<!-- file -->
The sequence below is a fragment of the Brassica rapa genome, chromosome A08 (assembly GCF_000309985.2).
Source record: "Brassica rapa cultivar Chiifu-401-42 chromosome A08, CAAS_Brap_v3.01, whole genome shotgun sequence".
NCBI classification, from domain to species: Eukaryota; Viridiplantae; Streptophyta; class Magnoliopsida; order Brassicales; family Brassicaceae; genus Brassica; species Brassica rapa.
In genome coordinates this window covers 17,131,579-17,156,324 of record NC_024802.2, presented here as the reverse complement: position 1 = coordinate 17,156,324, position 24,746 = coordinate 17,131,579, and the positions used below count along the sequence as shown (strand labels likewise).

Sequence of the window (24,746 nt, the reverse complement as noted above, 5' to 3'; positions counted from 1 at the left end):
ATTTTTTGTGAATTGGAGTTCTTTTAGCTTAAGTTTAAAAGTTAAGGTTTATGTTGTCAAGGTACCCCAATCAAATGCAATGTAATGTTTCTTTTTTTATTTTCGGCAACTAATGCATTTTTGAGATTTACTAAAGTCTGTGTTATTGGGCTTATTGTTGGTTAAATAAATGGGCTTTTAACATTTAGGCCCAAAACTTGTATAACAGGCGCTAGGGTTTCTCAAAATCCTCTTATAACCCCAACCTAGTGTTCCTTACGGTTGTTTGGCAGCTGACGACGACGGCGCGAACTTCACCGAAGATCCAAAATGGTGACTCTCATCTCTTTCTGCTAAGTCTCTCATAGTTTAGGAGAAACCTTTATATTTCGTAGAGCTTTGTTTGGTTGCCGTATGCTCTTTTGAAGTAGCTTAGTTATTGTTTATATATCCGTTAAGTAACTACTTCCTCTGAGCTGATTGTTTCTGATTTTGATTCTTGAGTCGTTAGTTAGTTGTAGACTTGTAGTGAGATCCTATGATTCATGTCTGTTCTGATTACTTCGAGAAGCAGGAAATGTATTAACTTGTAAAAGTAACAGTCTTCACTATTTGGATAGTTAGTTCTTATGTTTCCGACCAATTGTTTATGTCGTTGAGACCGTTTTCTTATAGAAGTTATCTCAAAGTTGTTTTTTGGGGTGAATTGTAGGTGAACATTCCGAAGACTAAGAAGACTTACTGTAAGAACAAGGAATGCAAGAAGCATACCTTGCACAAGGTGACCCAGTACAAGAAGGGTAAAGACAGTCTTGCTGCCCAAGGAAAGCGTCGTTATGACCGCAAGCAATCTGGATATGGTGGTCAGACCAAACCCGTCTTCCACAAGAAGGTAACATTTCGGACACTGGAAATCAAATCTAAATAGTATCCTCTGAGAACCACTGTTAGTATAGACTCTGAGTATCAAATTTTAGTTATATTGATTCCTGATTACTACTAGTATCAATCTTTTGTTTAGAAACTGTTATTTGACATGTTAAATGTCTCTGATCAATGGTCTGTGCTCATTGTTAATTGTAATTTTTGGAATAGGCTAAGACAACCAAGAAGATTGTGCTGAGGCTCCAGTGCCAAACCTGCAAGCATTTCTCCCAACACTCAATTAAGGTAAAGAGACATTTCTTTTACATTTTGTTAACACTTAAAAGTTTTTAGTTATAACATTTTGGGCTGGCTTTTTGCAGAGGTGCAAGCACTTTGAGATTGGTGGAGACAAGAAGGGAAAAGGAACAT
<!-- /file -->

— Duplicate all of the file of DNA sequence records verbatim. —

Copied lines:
The sequence below is a fragment of the Brassica rapa genome, chromosome A08 (assembly GCF_000309985.2).
Source record: "Brassica rapa cultivar Chiifu-401-42 chromosome A08, CAAS_Brap_v3.01, whole genome shotgun sequence".
NCBI classification, from domain to species: Eukaryota; Viridiplantae; Streptophyta; class Magnoliopsida; order Brassicales; family Brassicaceae; genus Brassica; species Brassica rapa.
In genome coordinates this window covers 17,131,579-17,156,324 of record NC_024802.2, presented here as the reverse complement: position 1 = coordinate 17,156,324, position 24,746 = coordinate 17,131,579, and the positions used below count along the sequence as shown (strand labels likewise).

Sequence of the window (24,746 nt, the reverse complement as noted above, 5' to 3'; positions counted from 1 at the left end):
ATTTTTTGTGAATTGGAGTTCTTTTAGCTTAAGTTTAAAAGTTAAGGTTTATGTTGTCAAGGTACCCCAATCAAATGCAATGTAATGTTTCTTTTTTTATTTTCGGCAACTAATGCATTTTTGAGATTTACTAAAGTCTGTGTTATTGGGCTTATTGTTGGTTAAATAAATGGGCTTTTAACATTTAGGCCCAAAACTTGTATAACAGGCGCTAGGGTTTCTCAAAATCCTCTTATAACCCCAACCTAGTGTTCCTTACGGTTGTTTGGCAGCTGACGACGACGGCGCGAACTTCACCGAAGATCCAAAATGGTGACTCTCATCTCTTTCTGCTAAGTCTCTCATAGTTTAGGAGAAACCTTTATATTTCGTAGAGCTTTGTTTGGTTGCCGTATGCTCTTTTGAAGTAGCTTAGTTATTGTTTATATATCCGTTAAGTAACTACTTCCTCTGAGCTGATTGTTTCTGATTTTGATTCTTGAGTCGTTAGTTAGTTGTAGACTTGTAGTGAGATCCTATGATTCATGTCTGTTCTGATTACTTCGAGAAGCAGGAAATGTATTAACTTGTAAAAGTAACAGTCTTCACTATTTGGATAGTTAGTTCTTATGTTTCCGACCAATTGTTTATGTCGTTGAGACCGTTTTCTTATAGAAGTTATCTCAAAGTTGTTTTTTGGGGTGAATTGTAGGTGAACATTCCGAAGACTAAGAAGACTTACTGTAAGAACAAGGAATGCAAGAAGCATACCTTGCACAAGGTGACCCAGTACAAGAAGGGTAAAGACAGTCTTGCTGCCCAAGGAAAGCGTCGTTATGACCGCAAGCAATCTGGATATGGTGGTCAGACCAAACCCGTCTTCCACAAGAAGGTAACATTTCGGACACTGGAAATCAAATCTAAATAGTATCCTCTGAGAACCACTGTTAGTATAGACTCTGAGTATCAAATTTTAGTTATATTGATTCCTGATTACTACTAGTATCAATCTTTTGTTTAGAAACTGTTATTTGACATGTTAAATGTCTCTGATCAATGGTCTGTGCTCATTGTTAATTGTAATTTTTGGAATAGGCTAAGACAACCAAGAAGATTGTGCTGAGGCTCCAGTGCCAAACCTGCAAGCATTTCTCCCAACACTCAATTAAGGTAAAGAGACATTTCTTTTACATTTTGTTAACACTTAAAAGTTTTTAGTTATAACATTTTGGGCTGGCTTTTTGCAGAGGTGCAAGCACTTTGAGATTGGTGGAGACAAGAAGGGAAAAGGAACAT